Shepard Fairey in Boston: Obey Obama


by Jay Gabler | March 9, 2009 •

The Institute of Contemporary Art likes to remind Bostonians that its new home, which opened in 2006, is the city’s first new art museum in a century. Boston had built up such a wealth of riches by the turn of the twentieth century that it could afford to rest on its laurels for a while, but the city proper was sorely in need of a first-class contemporary art museum. (Western Massachusetts has the fabulous—and fabulously inaccessible—Massachusetts Museum of Contemporary Art; and there’s the fine DeCordova Museum and Sculpture Park, focusing on regional artists, in the Boston suburb of Lincoln.)

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A first-class contemporary art museum is what it got…at least, the physical infrastructure for one. The ICA was founded in 1936, but they’ve only just begun to acquire a permanent collection. For now, visitors can view a selection of the institution’s nascent but very well-chosen collection, see temporary exhibits, and enjoy the spectacular building itself. The building functions only adequately as a venue for exhibits, but makes exemplary use of its waterfront location, where it was immediately recognized as a beacon and a promise of what might be. (Boston is in the rare, and enviable, position of having more waterfront than it really knows what to do with. Imagine Duluth 20 or 30 years ago.) The ICA’s Mediatheque, if you can get past the pretentious moniker, is an extraordinary space, a room that drops toward the water from the building’s cantilevered fourth-floor gallery space. The Mediatheque’s plate-glass window points down towards the harbor, so you see only water until you descend a set of steps. As you approach the window, the full harbor view opens up before you.

Currently on display is the first solo museum show by Shepard Fairey, the American artist best-known for creating the widespread red-and-blue stylized image of Barack Obama (“HOPE”) but also responsible for the two-tone portrait of Andre the Giant disseminated far and wide in association with the word “OBEY.” The OBEY GIANT campaign began as a lark while Fairey was in college at the Rhode Island School of Design, then grew into a full-fledged project meant to comment ironically on propaganda and advertising. Fairey’s anti-propaganda agenda is very much in evidence at the ICA show, which includes OBEY-GIANT-branded images of Stalin, Lenin, and Mao—and, yes, George W. Bush, unsubtly fitted with fangs.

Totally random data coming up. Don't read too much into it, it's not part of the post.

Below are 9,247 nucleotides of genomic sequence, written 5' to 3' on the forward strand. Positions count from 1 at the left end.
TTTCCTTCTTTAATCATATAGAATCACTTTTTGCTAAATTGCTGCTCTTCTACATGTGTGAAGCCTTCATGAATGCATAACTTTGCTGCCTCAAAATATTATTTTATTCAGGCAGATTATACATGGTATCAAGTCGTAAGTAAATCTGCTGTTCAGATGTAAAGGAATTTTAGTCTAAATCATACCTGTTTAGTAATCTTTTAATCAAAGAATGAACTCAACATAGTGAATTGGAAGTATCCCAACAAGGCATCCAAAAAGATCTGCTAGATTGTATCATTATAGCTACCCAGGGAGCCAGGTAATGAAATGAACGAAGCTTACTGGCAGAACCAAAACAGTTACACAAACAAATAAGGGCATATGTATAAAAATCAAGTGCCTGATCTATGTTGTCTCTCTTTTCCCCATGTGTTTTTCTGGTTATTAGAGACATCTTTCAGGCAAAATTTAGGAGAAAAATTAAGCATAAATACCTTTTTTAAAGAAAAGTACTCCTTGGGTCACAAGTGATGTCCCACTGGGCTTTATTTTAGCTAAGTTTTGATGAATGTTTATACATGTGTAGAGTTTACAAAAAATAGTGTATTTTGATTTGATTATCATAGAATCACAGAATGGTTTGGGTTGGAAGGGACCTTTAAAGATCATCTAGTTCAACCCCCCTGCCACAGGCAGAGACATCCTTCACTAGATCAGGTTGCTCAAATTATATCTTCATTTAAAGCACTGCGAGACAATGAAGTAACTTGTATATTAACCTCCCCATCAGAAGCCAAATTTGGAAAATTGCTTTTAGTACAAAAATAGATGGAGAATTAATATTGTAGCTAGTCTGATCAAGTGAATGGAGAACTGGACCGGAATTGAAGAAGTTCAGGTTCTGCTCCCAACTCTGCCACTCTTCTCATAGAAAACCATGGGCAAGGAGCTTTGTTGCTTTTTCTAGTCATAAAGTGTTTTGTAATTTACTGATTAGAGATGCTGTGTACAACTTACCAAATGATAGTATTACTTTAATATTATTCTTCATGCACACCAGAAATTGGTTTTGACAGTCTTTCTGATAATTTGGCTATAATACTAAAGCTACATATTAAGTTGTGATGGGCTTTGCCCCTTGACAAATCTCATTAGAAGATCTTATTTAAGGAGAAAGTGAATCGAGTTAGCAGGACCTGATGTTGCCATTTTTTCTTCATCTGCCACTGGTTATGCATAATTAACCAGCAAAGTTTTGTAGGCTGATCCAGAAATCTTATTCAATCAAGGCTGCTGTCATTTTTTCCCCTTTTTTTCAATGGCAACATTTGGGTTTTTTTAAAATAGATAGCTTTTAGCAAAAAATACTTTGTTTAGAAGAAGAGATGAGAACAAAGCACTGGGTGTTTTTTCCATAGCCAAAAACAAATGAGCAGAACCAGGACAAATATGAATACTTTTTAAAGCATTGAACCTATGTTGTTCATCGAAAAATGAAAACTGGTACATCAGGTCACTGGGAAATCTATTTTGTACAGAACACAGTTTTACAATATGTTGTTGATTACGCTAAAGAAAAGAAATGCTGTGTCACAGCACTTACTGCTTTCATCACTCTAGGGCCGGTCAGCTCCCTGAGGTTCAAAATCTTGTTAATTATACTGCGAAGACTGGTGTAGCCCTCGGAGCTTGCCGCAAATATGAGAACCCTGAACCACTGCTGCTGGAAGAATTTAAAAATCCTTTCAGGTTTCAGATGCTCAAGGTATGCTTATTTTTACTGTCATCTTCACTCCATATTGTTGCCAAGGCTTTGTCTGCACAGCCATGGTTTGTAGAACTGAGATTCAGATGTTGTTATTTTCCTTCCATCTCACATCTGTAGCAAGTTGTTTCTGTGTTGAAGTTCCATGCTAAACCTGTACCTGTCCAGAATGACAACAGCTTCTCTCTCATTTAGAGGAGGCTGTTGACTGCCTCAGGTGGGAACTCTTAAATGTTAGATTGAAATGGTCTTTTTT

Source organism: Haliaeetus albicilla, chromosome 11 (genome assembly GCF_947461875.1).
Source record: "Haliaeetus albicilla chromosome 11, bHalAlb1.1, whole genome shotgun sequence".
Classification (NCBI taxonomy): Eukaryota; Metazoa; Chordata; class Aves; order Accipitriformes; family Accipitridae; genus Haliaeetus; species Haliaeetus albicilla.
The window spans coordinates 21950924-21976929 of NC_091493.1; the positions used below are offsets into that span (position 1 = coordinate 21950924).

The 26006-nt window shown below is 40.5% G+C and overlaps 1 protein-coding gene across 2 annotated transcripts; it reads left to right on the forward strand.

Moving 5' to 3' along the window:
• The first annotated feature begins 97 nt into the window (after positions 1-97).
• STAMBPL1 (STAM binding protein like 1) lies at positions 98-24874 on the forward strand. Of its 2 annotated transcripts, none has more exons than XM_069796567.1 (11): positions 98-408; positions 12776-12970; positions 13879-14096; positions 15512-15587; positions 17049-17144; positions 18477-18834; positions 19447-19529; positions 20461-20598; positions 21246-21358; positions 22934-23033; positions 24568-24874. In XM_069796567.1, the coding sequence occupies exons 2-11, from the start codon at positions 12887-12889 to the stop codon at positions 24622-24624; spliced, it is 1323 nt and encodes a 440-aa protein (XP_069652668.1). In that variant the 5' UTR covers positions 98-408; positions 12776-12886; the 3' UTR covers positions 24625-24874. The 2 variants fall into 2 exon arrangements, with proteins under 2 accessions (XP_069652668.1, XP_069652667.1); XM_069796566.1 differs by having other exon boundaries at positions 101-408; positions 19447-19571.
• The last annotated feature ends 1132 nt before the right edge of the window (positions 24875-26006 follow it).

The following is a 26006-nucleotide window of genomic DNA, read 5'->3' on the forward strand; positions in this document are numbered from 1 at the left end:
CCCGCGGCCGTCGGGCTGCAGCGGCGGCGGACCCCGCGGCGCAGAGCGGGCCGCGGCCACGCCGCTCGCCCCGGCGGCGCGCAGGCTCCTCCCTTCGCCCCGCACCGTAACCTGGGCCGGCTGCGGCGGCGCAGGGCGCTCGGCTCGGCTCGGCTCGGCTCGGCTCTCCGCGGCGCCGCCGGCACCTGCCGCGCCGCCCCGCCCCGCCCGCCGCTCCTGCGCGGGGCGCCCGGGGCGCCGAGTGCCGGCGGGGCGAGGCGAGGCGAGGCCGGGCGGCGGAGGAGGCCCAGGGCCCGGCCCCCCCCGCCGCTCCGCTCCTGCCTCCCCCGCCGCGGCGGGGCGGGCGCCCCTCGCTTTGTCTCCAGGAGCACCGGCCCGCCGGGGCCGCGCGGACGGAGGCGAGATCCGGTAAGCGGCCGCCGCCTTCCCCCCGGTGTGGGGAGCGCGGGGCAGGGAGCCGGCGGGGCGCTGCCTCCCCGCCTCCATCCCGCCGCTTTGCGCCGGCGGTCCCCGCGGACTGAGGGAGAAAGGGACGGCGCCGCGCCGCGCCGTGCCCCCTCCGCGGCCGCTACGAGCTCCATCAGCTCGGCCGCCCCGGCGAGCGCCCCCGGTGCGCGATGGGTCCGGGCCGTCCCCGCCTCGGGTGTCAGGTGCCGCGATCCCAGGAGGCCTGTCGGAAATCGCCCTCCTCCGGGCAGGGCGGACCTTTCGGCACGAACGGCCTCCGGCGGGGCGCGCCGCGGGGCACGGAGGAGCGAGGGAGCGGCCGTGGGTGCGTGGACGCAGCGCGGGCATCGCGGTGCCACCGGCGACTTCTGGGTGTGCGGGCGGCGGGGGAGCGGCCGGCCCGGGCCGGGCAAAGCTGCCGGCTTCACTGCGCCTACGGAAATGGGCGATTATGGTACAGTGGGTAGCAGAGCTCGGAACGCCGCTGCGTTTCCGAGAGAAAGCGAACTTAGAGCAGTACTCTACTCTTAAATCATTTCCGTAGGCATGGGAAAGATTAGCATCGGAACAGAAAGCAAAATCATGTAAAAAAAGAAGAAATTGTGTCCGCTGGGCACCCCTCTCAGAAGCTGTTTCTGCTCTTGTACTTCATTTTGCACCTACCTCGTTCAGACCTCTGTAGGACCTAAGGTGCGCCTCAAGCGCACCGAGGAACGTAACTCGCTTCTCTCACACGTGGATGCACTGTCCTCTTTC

The ICA show was packed on the Saturday I attended, and I’m sure other weekends have been the same—the museum has scheduled a long run for the show, through August 16. A significant portion of that interest is undoubtedly due to Fairey’s association with Obama—on display is a brief thank-you note from Obama that seems to suggest he’s cool with stickers being slapped on stop signs, something it’s hard to imagine any previous president publicly admitting—and it’s hard to imagine the OBEY GIANT guy being given a major museum retrospective in the absence of that marquee achievement. (It’s an achievement that’s allowed Fairey to escape the sad fate of Robert Indiana—the LOVE guy from the 60s—though Fairey’s work also makes Indiana’s self-branding seem oddly prescient.) Fairey is certainly an accomplished stylist, but his graphic work isn’t leaps and bounds beyond what the average Joe or Jane down at the Highpoint Center for Printmaking couldn’t come close to pulling off. Fairey’s real genius is in branding himself, and we can be thankful that the 21st century art world allows everyone to acknowledge that. Andy Warhol, who’s been the hands-down favorite among artists’ role models just lately, is appropriately quoted on the ICA gallery wall: “Art is what you can get away with.”

Photos by Lipcan3 (top) and Wally Gobetz (bottom). Creative Commons.